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Vol. 6. Issue 1.
(January - March 2024)
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Vol. 6. Issue 1.
(January - March 2024)
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Acute Chest Syndrome in a Patient With Sickle Cell Disease: A Case Report
Síndrome torácico agudo en una paciente con enfermedad de células falciformes: a propósito de un caso
Sergio Alarcón Sisamóna,
Corresponding author

Corresponding author.
, Marta Sofía Ordás Miguélezb, Amaia López Peñab, Jorge Rodríguez Sanza
a Pulmonology Department, Hospital Universitario Miguel Servet, Zaragoza, Spain
b Hematology Department, Hospital Universitario Miguel Servet, Zaragoza, Spain
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Dear Editor,

We report the case of a 17-year-old woman from the Dominican Republic who was diagnosed with sickle cell disease at the age of 9 months due to a vaso-occlusive crisis (VOC).

She attended the emergency department with severe abdominal and rib pain 72h after arriving in Spain. She reported no fever or other associated symptoms. Hemodynamics and peripheral oxygen saturation were normal. On physical examination, conjunctival jaundice and epigastric and right hypochondrial pain at palpation were noted.

Hemolytic markers (decreased haptoglobin, indirect hyperbilirubinemia, elevated LDH, and reticulocytosis), normocytic anemia (hemoglobin [Hb] 6.9g/dL) and mild leukocytosis with neutrophilia were detected. The peripheral blood smear showed anisopoikilocytosis, sickle cells, and polychromatophilia. Capillary electrophoresis revealed that sickle Hb (HbS) was 93.5%.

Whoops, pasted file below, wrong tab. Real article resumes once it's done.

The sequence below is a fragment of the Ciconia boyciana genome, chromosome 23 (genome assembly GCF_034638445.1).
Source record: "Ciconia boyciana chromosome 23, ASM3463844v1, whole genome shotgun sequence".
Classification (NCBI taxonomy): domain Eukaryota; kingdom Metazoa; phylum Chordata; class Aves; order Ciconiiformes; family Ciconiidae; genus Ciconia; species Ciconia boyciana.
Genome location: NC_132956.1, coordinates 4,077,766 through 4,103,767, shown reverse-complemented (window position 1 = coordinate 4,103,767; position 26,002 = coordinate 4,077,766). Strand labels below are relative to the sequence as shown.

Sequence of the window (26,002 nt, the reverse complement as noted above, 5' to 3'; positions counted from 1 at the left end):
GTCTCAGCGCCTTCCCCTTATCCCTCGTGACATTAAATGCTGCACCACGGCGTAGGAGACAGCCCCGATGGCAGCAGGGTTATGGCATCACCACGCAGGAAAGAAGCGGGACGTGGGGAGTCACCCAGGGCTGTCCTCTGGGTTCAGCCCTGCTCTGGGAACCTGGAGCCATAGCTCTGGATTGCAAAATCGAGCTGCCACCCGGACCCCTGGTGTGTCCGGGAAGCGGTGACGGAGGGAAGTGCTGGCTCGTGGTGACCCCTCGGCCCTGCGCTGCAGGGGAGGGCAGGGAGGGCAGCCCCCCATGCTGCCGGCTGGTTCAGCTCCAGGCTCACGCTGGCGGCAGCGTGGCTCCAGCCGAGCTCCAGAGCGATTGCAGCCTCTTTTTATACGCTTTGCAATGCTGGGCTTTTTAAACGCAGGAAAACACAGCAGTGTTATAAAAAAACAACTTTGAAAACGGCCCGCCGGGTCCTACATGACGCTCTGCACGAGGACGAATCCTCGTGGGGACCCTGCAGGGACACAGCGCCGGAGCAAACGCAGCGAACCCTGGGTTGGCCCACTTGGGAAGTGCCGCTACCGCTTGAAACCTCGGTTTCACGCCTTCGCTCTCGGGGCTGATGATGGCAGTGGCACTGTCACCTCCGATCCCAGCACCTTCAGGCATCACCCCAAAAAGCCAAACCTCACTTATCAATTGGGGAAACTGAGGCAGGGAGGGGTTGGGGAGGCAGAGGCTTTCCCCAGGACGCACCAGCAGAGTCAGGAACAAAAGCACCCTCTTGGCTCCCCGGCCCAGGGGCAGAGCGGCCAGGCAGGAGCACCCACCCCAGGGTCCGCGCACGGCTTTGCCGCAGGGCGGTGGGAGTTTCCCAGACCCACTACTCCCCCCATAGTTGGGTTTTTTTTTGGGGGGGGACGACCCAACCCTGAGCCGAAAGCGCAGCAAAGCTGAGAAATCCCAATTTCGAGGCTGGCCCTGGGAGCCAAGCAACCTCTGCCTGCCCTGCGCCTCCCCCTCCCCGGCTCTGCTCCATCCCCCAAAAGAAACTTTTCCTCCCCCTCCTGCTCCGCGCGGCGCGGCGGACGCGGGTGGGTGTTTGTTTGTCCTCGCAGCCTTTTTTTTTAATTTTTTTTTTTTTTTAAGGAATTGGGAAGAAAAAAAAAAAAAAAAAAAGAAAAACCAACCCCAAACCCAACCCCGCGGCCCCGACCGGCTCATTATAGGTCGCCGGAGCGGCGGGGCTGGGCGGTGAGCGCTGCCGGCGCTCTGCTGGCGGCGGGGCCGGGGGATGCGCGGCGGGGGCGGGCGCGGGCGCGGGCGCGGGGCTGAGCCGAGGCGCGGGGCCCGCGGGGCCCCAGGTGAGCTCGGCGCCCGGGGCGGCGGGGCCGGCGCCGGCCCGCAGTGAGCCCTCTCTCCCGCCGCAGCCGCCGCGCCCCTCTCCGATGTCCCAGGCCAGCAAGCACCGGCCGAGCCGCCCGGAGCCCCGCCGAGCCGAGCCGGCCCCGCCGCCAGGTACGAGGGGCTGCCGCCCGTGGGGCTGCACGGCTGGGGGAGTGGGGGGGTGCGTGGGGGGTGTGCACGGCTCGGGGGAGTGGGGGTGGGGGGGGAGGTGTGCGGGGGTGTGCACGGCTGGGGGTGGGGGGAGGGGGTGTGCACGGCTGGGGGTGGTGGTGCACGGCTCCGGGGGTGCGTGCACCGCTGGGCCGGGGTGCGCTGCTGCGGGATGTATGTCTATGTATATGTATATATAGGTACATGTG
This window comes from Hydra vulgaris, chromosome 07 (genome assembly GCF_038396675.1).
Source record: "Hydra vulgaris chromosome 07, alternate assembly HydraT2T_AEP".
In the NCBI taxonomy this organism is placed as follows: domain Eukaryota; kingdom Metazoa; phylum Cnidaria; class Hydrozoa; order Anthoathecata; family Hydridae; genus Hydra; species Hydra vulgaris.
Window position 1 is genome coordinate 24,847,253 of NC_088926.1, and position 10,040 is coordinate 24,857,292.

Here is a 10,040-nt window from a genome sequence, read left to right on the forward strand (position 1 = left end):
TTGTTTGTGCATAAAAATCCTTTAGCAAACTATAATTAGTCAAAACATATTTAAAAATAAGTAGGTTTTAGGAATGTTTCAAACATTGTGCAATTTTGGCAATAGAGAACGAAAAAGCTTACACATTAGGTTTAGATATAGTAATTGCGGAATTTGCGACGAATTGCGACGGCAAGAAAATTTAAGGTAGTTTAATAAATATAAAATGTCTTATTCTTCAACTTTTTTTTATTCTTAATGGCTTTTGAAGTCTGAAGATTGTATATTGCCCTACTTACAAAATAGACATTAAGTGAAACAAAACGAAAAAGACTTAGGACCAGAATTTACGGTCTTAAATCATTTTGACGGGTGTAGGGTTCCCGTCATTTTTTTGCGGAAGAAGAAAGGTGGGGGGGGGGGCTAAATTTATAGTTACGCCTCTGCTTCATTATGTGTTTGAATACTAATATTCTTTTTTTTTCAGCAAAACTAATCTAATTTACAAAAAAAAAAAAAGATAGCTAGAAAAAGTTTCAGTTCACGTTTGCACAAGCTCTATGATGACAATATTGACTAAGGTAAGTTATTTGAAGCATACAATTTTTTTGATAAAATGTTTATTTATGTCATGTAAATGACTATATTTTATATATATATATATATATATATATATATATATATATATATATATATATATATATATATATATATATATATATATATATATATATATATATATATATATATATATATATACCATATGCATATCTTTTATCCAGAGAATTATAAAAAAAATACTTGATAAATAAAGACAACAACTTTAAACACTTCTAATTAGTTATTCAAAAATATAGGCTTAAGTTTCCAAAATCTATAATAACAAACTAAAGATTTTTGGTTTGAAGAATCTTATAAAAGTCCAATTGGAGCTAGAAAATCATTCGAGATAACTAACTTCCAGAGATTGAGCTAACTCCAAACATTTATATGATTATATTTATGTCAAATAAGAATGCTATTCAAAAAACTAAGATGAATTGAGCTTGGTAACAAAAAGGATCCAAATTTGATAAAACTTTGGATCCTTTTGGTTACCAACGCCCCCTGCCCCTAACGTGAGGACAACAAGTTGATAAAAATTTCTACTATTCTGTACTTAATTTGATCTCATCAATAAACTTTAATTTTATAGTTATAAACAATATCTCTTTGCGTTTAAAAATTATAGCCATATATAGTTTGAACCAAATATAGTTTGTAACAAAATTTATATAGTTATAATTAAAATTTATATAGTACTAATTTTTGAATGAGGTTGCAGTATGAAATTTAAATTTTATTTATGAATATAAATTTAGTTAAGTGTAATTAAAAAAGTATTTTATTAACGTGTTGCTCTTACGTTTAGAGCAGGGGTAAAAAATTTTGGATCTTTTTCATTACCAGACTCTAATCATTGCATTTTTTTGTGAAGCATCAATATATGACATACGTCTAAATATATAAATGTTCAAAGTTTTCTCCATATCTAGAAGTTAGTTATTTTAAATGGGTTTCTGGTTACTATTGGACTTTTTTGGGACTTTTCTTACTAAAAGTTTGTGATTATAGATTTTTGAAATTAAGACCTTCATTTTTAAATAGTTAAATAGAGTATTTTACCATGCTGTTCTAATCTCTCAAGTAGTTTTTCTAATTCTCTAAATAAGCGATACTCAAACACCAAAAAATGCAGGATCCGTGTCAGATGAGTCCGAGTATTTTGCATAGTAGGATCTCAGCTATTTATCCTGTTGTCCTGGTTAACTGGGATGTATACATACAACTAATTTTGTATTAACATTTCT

No pleuroparenchymal alterations were observed on the chest radiograph (Fig. 1A). Electrocardiogram and abdominal ultrasound were normal. The SARS-CoV-2 polymerase chain reaction test was positive. Given the suspicion of VOC and severe anemia, two red cell concentrates were transfused, and fluid replacement therapy, intravenous morphine and oxygen therapy with nasal cannulae were initiated.

Fig. 1.

Imaging tests. (A) Chest radiograph with no pleuroparenchymal alterations at admission. (B) Extensive bilateral pulmonary condensations on chest radiograph 48h after admission. (C and D) Extensive consolidative foci affecting the lower, middle and lingula lobes with air bronchogram and associated pleural effusion on computed tomography scan 48h after admission.


The patient suffered acute respiratory failure 48h after admission, requiring a Venturi mask at 8L of oxygen. She had fever spikes and elevated inflammatory parameters were detected; accordingly, empirical antibiotic therapy and intravenous remdesivir were initiated. Chest radiograph showed extensive bilateral pulmonary condensations (Fig. 1B) and computed tomography demonstrated extensive consolidative foci affecting the lower, middle and lingula lobes with associated pleural effusion (Fig. 1C and D).

Given her adverse progress, the patient was transferred to the intermediate respiratory care unit for monitoring and respiratory support with high-flow oxygen therapy. In view of her history and clinical and radiological progress, she was diagnosed with acute chest syndrome (ACS) triggered by SARS-CoV-2.

Since the patient was worsening and HbS was above 90%, a red blood cell exchange was performed. After the procedure, consisting of a replacement volume of 1292–1488mL and 30–32% of desired final HbS, the patient improved significantly and oxygen therapy was de-escalated. She was discharged after few days with outpatient follow-up.